The ABS CURF Management Unit will be conducting free research workshops in Australian capital cities in March, April and May 2005. The workshops aim to review CURF use, identify clients needs and promote more extensive use of CURF data, particularly via the ABS Remote Access Data Laboratory (RADL).
The workshops will bring together both active and potential CURF users from the university, government and private sector to discuss their needs and the ABS future directions for release of CURFs.
Information about the workshops, including dates and venues, will be available on the Access to ABS CURFs page on the ABS web site in late February. If you would like to attend a workshop in your capital city, please email firstname.lastname@example.org to register your interest.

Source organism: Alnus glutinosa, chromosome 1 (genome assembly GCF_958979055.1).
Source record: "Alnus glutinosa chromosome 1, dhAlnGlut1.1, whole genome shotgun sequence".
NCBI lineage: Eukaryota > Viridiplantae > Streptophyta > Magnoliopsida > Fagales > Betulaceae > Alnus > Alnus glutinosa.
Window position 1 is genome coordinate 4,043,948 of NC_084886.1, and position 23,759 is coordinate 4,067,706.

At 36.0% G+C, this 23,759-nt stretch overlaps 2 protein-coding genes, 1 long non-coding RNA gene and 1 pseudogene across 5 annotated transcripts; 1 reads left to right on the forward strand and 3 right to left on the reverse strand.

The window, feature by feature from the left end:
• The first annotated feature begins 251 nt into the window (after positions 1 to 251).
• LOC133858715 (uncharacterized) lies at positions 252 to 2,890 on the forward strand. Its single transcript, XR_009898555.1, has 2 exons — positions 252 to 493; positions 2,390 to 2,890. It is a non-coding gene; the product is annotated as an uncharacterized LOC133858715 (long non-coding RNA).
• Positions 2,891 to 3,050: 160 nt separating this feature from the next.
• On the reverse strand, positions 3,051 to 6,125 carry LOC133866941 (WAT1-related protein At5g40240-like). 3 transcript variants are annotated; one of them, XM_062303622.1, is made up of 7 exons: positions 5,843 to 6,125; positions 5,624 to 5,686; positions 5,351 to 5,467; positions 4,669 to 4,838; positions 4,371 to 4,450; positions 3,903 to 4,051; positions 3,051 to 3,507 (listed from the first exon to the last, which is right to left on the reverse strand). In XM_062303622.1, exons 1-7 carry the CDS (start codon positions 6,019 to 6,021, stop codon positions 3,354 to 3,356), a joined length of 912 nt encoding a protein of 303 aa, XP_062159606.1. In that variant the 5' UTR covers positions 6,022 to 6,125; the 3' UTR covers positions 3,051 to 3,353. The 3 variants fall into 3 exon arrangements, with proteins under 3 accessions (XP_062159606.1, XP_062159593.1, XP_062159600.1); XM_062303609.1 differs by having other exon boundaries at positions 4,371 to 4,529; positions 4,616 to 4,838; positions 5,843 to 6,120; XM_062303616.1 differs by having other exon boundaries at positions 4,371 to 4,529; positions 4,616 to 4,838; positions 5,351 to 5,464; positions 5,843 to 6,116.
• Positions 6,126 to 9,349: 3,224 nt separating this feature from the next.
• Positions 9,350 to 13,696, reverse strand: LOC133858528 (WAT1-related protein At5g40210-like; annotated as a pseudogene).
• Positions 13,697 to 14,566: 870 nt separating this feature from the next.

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Rendezvous with researchers
'Counting on the ABS: Making the most of statistics from the Australian Bureau of Statistics' - was the title of a workshop run for researchers from Canberra's universities in January.
Kim Farley-Larmour, National Manager, Library Extension Program, and Pat Stracey, ACT Coordinator, Library Extension Program, showed the group of enthusiastic researchers some of the myriad paths to ABS information which could be useful in their research work. The spotlight was turned on the ABS web site, focusing on navigation, search tips and useful links. AusStats yielded its wealth of information as the wide range of material was sampled - from publications to data cubes. And participants were introduced to SuperTABLE, useful software used to manipulate data to produce tailored tables.